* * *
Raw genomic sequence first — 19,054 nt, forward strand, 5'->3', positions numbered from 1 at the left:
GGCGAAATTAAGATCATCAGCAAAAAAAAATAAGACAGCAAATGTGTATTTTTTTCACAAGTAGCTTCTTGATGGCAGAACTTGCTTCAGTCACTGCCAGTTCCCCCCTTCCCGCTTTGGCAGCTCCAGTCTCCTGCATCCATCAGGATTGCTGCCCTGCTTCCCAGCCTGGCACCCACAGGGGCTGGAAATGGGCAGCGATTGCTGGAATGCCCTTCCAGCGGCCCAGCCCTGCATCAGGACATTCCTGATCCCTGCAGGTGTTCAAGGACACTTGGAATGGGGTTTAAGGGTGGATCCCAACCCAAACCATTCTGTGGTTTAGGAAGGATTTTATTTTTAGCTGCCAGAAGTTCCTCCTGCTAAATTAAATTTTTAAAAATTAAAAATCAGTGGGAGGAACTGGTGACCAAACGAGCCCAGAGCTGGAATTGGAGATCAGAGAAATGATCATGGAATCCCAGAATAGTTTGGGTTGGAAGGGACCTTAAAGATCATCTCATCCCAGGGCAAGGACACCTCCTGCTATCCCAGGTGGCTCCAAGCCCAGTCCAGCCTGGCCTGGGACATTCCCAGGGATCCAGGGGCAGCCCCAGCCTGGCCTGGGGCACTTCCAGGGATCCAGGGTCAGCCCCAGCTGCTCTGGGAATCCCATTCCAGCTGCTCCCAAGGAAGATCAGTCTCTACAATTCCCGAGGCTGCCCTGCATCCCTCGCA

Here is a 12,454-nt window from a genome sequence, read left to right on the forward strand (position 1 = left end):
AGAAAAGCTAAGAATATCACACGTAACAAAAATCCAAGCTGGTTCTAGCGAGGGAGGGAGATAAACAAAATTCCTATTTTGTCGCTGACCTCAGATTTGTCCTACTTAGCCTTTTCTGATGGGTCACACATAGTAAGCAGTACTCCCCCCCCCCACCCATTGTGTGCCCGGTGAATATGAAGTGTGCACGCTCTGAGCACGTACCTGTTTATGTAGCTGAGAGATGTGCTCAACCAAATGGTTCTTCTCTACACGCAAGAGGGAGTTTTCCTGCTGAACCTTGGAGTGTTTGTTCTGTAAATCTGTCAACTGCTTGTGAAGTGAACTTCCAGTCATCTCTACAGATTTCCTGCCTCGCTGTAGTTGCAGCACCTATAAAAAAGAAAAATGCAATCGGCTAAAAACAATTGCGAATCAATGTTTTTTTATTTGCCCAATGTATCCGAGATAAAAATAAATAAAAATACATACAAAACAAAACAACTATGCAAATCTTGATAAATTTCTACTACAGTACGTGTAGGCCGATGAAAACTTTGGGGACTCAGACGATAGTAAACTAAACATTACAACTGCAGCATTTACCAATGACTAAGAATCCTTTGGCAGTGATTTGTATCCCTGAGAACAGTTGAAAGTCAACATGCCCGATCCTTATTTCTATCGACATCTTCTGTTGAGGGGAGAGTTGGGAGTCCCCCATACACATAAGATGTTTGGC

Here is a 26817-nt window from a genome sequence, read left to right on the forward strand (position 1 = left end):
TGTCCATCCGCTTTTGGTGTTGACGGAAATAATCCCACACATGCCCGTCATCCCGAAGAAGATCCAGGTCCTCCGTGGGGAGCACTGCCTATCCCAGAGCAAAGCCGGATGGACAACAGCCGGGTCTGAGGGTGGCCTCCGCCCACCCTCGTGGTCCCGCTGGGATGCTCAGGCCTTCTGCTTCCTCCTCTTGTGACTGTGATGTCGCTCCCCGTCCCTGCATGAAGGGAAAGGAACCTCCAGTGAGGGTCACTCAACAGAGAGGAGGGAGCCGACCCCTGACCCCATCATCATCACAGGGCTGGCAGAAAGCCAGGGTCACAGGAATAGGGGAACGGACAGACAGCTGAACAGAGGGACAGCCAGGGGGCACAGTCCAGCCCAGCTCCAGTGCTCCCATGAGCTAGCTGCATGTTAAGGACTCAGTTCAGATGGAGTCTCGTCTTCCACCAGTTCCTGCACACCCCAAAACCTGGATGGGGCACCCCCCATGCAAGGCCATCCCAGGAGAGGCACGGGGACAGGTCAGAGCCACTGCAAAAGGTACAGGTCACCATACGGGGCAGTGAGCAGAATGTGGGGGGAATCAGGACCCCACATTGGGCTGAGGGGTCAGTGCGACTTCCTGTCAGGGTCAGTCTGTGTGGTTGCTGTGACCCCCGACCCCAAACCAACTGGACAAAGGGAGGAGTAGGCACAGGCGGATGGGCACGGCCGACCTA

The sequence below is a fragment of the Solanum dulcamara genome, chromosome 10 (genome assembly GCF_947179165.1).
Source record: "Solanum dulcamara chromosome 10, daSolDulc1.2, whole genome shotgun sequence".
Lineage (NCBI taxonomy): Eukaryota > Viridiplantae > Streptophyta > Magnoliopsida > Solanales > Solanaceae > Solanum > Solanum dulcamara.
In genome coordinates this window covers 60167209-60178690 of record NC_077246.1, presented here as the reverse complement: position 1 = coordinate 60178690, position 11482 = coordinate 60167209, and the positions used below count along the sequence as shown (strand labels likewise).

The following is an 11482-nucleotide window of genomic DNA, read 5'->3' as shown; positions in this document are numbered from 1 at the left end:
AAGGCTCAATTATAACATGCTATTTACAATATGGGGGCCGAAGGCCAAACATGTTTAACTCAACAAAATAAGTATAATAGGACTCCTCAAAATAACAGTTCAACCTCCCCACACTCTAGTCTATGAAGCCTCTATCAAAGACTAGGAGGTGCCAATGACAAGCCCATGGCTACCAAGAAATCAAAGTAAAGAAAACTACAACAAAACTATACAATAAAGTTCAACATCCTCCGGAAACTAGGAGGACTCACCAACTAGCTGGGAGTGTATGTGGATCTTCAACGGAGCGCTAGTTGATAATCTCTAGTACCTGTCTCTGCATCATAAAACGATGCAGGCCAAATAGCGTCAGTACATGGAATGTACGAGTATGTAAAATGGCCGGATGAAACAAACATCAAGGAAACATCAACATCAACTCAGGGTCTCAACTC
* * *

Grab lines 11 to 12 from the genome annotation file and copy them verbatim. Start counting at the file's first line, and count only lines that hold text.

The following is an 11482-nucleotide window of genomic DNA, read 5'->3' as shown; positions in this document are numbered from 1 at the left end:
AAGGCTCAATTATAACATGCTATTTACAATATGGGGGCCGAAGGCCAAACATGTTTAACTCAACAAAATAAGTATAATAGGACTCCTCAAAATAACAGTTCAACCTCCCCACACTCTAGTCTATGAAGCCTCTATCAAAGACTAGGAGGTGCCAATGACAAGCCCATGGCTACCAAGAAATCAAAGTAAAGAAAACTACAACAAAACTATACAATAAAGTTCAACATCCTCCGGAAACTAGGAGGACTCACCAACTAGCTGGGAGTGTATGTGGATCTTCAACGGAGCGCTAGTTGATAATCTCTAGTACCTGTCTCTGCATCATAAAACGATGCAGGCCAAATAGCGTCAGTACATGGAATGTACGAGTATGTAAAATGGCCGGATGAAACAAACATCAAGGAAACATCAACATCAACTCAGGGTCTCAACTC